*D*) = –1 they are anti-correlated; and when cor(

*A*,

*D*) = 0 they are uncorrelated. Expressed in terms of the normalized variances, the efficiency is

*A*,

*D*) with

*σ*=

*σ*=

_{ε}*σ*

_{D}_{’}as a parameter, i.e., with the assumption that the normalized input amplitude and BC split amplitude coefficients have equal spread. As the correlation between

*A*and

*D*shifts from negative to positive, the combining efficiency approaches 100% regardless of the amplitude nonuniformity between channels.

It is also useful to examine the region over which the perturbative efficiency shown in Eq. (23) represents a valid approximation for the exact expression of Eq. (2). Figure 3
shows the drop in efficiency calculated using both equations for sets of randomly generated input amplitude and splitting coefficients with normalized standard deviations *σ _{A}*/

*A*and

*σ*/

_{D}*D*. The error in the efficiency calculation is < 1% for normalized standard deviations < 20% of the average across the array.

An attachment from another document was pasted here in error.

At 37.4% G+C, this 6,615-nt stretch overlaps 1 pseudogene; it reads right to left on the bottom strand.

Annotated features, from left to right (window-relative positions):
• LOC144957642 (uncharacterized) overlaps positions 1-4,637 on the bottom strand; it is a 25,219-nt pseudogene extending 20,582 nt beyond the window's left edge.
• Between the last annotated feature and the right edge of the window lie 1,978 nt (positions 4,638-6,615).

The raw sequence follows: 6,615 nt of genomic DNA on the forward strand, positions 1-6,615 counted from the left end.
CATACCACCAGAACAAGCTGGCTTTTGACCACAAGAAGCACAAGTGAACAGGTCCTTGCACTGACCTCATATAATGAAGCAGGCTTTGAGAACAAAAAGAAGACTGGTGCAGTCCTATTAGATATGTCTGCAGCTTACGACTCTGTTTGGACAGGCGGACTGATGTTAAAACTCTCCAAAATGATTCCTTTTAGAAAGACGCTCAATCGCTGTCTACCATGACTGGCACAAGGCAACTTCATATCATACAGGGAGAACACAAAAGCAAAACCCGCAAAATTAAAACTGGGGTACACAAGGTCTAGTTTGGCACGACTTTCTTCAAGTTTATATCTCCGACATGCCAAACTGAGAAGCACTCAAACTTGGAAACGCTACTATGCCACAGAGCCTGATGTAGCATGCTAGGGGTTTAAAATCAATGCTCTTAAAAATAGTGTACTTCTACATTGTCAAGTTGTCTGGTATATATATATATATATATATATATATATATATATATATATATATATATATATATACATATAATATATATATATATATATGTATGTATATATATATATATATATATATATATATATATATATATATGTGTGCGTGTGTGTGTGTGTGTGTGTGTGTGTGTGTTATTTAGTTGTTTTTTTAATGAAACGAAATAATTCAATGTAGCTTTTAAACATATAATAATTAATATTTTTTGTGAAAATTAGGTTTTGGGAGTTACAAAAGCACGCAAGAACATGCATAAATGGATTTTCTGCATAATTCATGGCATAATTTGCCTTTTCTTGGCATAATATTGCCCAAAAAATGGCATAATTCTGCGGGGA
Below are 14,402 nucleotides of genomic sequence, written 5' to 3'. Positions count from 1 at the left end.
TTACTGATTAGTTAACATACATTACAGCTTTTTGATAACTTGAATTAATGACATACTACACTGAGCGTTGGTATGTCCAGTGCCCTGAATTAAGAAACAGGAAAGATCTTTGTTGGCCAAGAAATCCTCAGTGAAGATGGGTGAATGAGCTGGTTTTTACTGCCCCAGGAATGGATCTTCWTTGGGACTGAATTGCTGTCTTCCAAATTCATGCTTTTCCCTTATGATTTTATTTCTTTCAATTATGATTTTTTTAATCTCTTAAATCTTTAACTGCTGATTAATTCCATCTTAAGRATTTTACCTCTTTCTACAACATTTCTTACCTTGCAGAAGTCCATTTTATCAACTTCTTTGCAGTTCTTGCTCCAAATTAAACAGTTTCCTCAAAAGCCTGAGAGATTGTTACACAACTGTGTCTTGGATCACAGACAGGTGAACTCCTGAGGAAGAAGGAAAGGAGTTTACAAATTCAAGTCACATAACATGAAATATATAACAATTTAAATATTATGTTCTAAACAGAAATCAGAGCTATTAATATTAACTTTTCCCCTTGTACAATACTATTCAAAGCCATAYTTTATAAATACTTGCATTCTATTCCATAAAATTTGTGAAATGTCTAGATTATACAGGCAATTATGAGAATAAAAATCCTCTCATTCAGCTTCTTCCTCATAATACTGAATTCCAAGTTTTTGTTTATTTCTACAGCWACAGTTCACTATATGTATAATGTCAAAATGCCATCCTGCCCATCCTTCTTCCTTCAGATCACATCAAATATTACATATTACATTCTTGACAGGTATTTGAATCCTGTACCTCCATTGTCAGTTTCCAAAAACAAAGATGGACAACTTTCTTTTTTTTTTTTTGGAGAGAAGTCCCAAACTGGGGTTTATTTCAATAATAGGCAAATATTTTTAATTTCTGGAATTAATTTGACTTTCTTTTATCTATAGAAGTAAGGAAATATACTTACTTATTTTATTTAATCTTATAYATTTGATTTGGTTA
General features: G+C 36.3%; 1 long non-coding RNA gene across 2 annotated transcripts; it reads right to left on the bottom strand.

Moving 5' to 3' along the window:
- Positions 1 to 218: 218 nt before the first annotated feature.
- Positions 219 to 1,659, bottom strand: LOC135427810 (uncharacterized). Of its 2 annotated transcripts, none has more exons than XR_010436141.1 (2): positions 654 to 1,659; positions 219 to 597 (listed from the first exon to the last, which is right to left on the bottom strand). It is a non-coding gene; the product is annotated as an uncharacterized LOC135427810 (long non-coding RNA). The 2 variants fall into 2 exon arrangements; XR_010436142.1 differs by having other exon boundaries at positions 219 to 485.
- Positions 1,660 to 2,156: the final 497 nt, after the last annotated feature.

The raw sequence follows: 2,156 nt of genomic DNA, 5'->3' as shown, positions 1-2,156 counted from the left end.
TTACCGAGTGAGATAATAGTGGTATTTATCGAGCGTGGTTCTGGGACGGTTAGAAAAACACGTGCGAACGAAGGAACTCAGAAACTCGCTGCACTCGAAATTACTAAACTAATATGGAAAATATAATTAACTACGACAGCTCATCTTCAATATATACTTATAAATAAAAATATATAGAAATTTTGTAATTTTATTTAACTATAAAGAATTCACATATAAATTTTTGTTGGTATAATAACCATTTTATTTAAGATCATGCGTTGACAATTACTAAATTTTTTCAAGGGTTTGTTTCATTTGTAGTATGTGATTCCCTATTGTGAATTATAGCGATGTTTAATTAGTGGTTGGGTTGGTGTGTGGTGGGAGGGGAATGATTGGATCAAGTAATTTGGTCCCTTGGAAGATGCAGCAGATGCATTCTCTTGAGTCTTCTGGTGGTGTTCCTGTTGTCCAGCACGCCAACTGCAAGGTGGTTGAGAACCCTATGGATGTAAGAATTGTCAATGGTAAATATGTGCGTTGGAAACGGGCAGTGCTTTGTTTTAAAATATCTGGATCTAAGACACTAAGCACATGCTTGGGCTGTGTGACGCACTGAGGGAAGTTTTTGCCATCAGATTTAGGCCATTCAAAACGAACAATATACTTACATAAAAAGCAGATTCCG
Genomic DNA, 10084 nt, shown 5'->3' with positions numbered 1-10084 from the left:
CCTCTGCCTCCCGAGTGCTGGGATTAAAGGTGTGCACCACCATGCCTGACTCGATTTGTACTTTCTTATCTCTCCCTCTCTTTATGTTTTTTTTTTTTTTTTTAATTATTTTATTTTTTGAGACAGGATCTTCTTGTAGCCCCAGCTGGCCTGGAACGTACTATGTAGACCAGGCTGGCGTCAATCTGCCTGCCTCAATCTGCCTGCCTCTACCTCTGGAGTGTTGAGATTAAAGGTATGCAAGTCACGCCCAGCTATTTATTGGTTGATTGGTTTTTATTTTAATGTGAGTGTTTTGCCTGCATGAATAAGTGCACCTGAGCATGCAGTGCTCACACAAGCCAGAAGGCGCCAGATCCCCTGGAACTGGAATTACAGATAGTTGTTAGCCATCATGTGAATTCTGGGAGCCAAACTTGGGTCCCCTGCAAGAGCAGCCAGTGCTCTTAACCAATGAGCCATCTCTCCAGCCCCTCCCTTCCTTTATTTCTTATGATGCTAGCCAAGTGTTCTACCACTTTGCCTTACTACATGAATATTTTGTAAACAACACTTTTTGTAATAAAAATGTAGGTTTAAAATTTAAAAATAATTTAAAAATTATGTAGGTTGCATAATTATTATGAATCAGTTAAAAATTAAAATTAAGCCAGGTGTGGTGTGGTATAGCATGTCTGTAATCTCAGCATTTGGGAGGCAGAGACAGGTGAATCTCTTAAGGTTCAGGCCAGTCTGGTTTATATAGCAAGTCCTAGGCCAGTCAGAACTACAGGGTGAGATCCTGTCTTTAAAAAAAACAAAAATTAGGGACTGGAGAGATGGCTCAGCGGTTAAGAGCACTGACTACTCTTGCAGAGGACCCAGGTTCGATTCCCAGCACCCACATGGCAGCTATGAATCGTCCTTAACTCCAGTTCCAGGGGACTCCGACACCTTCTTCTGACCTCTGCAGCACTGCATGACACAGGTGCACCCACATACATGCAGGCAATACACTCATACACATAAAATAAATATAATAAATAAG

#### 4.4 Piston phase errors (σ_{χ} = σ_{τ} = 0)

Assuming flat wavefronts, equal input powers, and a lossless BC (*η _{BC}* = 1) with equal splitting fractions, and allowing for finite phase differences between the input beams, Eq. (18) reduces to the value predicted by Nabors [15],

*η*= 1 –

*σ*

_{ϕ}^{2}.

#### 4.5 Uncorrelated wavefront errors (σ_{χ} = σ_{τ} = 0)

Wavefront errors (WFE) across each beam that are uncorrelated from beam-to-beam affect *η* in a manner similar to piston errors. With the same assumptions as for piston errors, but now allowing *ϕ _{n}*(

**r**) to vary spatially, Eq. (18) becomes

*n*